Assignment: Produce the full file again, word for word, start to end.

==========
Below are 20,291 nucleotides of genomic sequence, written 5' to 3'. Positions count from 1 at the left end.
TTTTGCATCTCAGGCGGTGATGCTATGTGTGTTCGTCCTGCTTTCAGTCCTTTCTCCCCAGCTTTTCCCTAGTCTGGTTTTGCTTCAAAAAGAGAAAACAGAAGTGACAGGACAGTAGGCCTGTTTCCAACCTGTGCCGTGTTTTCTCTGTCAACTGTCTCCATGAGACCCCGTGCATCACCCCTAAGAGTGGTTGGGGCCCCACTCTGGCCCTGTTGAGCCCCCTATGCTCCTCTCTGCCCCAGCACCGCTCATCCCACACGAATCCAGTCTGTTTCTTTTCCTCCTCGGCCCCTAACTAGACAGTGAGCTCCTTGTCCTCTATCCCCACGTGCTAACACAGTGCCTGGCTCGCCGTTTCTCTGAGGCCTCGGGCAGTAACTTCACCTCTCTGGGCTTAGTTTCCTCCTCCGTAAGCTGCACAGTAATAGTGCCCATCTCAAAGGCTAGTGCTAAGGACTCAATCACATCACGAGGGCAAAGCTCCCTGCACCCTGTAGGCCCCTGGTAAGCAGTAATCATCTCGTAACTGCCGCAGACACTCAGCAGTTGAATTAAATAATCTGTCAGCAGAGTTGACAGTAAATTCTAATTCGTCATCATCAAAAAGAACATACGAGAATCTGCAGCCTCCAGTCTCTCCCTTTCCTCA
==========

Below are 20,291 nucleotides of genomic sequence, written 5' to 3'. Positions count from 1 at the left end.
TTTTGCATCTCAGGCGGTGATGCTATGTGTGTTCGTCCTGCTTTCAGTCCTTTCTCCCCAGCTTTTCCCTAGTCTGGTTTTGCTTCAAAAAGAGAAAACAGAAGTGACAGGACAGTAGGCCTGTTTCCAACCTGTGCCGTGTTTTCTCTGTCAACTGTCTCCATGAGACCCCGTGCATCACCCCTAAGAGTGGTTGGGGCCCCACTCTGGCCCTGTTGAGCCCCCTATGCTCCTCTCTGCCCCAGCACCGCTCATCCCACACGAATCCAGTCTGTTTCTTTTCCTCCTCGGCCCCTAACTAGACAGTGAGCTCCTTGTCCTCTATCCCCACGTGCTAACACAGTGCCTGGCTCGCCGTTTCTCTGAGGCCTCGGGCAGTAACTTCACCTCTCTGGGCTTAGTTTCCTCCTCCGTAAGCTGCACAGTAATAGTGCCCATCTCAAAGGCTAGTGCTAAGGACTCAATCACATCACGAGGGCAAAGCTCCCTGCACCCTGTAGGCCCCTGGTAAGCAGTAATCATCTCGTAACTGCCGCAGACACTCAGCAGTTGAATTAAATAATCTGTCAGCAGAGTTGACAGTAAATTCTAATTCGTCATCATCAAAAAGAACATACGAGAATCTGCAGCCTCCAGTCTCTCCCTTTCCTCA